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Researchers from the Liverpool Centre for Cardiovascular Science have contributed to a potentially life saving set of clinical guidelines, advising on novel approaches to improve the detection and treatment of Atrial Fibrillation (AF).
Adults have a 1 in 4 lifetime risk of developing the condition, making AF the most common heart rhythm disorder. AF is associated with a high risk of stroke, death, dementia and heart failure.
On 29 August 2020, new evidence-based guidelines for the management of AF were published by the European Society of Cardiology (ESC) and presented at the virtual ESC congress.
The guidelines writing group included two University of Liverpool researchers, Professor Gregory Lip and Dr Deirdre Lane.
Research outputs from the Liverpool team, including evidence-based stroke and bleeding risk assessments (the CHA2DS2-VASc and HAS-BLED scores) and a new approach to streamlining the management of atrial fibrillation, the ABC, (Atrial fibrillation Better Care) contributed to the new guidelines.
The ABC pathway refers to: ‘A’ Avoid stroke with Anticoagulation; ‘B’ Better symptom management with patient-centred symptom directed rate or rhythm control; ‘C’ Cardiovascular risk and Comorbidity management, including lifestyle changes.
This provides a simple and streamlined approach to AF care, that can be followed by general and hospital practitioners and is easily understood by patients (Easy as ABC…).
Professor Lip, Director of the Liverpool Centre for Cardiovascular Science, said: “We are honoured to be part of this major European initiative, and very pleased that our research has made a major impact on these new guidelines which have global impact. It’s great to see how our research into atrial fibrillation can help improve the care and management of patients with this common heart rhythm condition.”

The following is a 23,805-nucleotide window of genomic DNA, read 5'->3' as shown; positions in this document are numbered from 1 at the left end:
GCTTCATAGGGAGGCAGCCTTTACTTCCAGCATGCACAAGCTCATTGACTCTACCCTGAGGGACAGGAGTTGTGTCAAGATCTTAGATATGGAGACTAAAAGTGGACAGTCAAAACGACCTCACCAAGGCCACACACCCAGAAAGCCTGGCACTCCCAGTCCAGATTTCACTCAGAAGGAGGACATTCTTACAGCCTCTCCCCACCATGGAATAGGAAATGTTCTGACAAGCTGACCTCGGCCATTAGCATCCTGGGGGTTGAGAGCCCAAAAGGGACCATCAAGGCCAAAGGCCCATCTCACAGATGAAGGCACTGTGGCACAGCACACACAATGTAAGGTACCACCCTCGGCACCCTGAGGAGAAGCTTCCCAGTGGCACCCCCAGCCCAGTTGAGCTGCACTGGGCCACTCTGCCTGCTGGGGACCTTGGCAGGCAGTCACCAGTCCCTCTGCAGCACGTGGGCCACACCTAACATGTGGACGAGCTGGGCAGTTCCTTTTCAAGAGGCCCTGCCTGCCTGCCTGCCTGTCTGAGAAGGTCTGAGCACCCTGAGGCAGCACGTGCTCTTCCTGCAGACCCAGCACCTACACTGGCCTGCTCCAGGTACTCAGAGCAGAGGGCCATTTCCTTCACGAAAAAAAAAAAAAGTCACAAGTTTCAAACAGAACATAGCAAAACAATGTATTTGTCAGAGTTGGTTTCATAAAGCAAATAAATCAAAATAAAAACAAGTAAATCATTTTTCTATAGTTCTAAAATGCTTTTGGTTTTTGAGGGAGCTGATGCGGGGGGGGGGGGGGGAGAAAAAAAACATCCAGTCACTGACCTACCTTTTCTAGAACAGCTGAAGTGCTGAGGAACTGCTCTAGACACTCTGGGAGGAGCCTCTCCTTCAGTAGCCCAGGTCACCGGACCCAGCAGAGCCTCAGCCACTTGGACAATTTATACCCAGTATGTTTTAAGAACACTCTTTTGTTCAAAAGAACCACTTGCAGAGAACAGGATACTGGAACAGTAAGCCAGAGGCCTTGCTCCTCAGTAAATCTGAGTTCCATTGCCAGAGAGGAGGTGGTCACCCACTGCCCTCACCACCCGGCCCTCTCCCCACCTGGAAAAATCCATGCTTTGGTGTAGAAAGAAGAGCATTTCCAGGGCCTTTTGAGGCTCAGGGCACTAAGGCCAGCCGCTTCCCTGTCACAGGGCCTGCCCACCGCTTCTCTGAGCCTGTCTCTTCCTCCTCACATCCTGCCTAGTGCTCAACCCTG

Associate Professor Tatjana Potpara, Chairperson of the Task Force for the new AF guidelines, said: “The 2020 ESC AF Guidelines not only reflect the evidence accumulated since 2016 when the previous guidelines were issued, but further streamline the management of patients with AF across all healthcare levels, starting from the screening for the arrhythmia to the diagnosis and structured characterization of AF using the 4S-AF scheme, and the holistic ABC pathway for the management of patients. There are also quality standards for AF care, issued by the ESC to accompany the new guidelines.”
Mrs Trudie Lobban, CEO of the Atrial Fibrillation Association, added: “Updated guidelines are welcomed to improve the care and management of AF. The stress and anxiety caused by AF to the millions of patients worldwide cannot be under estimated and yet with early detection and diagnosis, protection against AF-related stroke with appropriate anticoagulation therapy and correction of the irregular heart rhythm with advancing treatment options, patients can live more active, less stressful, lives. The ESC guidelines and the inclusion of the ABC pathway can only lead to better outcomes and improved quality of life for all those living with AF.”
For more information or support about atrial fibrillation please visit www.heartrhythmalliance.org
ESC guidelines; Eur Heart J 2020; doi:10.1093/eurheartj/ehaa612
4S-AF scheme to characterise atrial fibrillation; Thromb Haemostat 2020; doi: 10.1055/s-0040-1716408.
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